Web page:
How Much Land Would it Take to Generate All US Electricity With Solar Alone?
An in-principle calculation demonstrating how little land is really needed
Renewable energy resources are more diffuse than concentrated fossil energy, requiring wind farms spread o’er many leagues, and array upon array of solar panels. But is this a fundamental barrier to employing renewables at scale, as some would have you believe? The answer is nay, and it can be quickly seen from some back-of-the-envelope calculations (and with the assistance of some pretty maps), that no more than 7,000 square miles of photovoltaic panel surface area would be needed to generate 100% of US electricity. This is less than 0.2% of the contiguous US land area, and a small fraction of urban area in the US.
This demand could be satisfied with existing rooftops and other impermeable surfaces, such as parking lots. And of course, no all-renewable portfolio would actually be 100% solar, but this exercise shows that land area is not a limiting factor in scaling solar.
To inform our calculations, let us first introduce some fundamentals concerning solar resources…
Solar Resource Fundamentals and Basic Calculation
Solar energy striking the Earth’s surface is typically measured in kilowatt-hours (kWh) per m², and the sum of sunlight that directly strikes a patch of ground, along with diffusely scattered light, is known as global horizontal irradiance (GHI). Many organizations, including the National Renewable Energy Laboratory, make detailed maps of GHI (among other metrics) over the US and larger world. The following figure shows data made publicly available by Solargis for the World Bank, giving GHI in kWh / m² per year.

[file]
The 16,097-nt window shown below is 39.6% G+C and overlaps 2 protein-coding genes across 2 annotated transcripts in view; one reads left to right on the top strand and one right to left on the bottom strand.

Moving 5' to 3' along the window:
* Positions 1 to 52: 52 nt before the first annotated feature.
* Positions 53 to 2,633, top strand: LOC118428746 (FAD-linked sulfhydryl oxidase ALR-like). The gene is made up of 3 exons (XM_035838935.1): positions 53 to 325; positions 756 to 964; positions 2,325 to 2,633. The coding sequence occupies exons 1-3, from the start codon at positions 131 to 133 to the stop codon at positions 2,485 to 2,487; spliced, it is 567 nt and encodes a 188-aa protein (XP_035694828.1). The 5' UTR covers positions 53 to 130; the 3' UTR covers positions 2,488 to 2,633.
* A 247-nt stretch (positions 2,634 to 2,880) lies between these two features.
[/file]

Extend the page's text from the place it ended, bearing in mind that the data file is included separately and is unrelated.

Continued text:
Some areas, notably the Seattle area, and parts of the Northeast, barely get 1,000 kWh per square meter, while most of the southwest gets 2,000 kWh or more. As an overall average, a square meter in the contiguous US receives 4.56 kWh daily, or about 1,663 kWh over the year. Now, we need only realize that modern solar panels convert 15–25% of incident solar radiation to electricity, and we can easily calculate the area needed to produce a given amount of electricity (which is also measured in kWh). We will also apply a conserverative performance factor of 75% to our calculation; that is, we will assume only 75% of potential production is achieved, due to factors like shading, dust, etc.
An important caveat is that global horizontal irradiance is the horizontal irradiance. That is, panels at a tilt will collect more energy than panels laying flat, but our calculations (unrealistically) imply that all photovoltaics lie flat.
Land Needed Under Average GHI and Panels Lying Flat
Returning to the national scene, the US produced 4.116 trillion kWh in 2021, per the US Energy Information Administration (EIA). Again assuming 18% panel efficiency with a 75% performance factor gives us just over 7,000 square miles of panel needed. To put this in perspective, this is only 0.19% of the land area in the contiguous US, is a relatively small fraction of the 106,000 square miles of land classified as urban by the 2010 US Census, and is well under the area of Maricopa County in Arizona. We can visualize the area needed with the following map: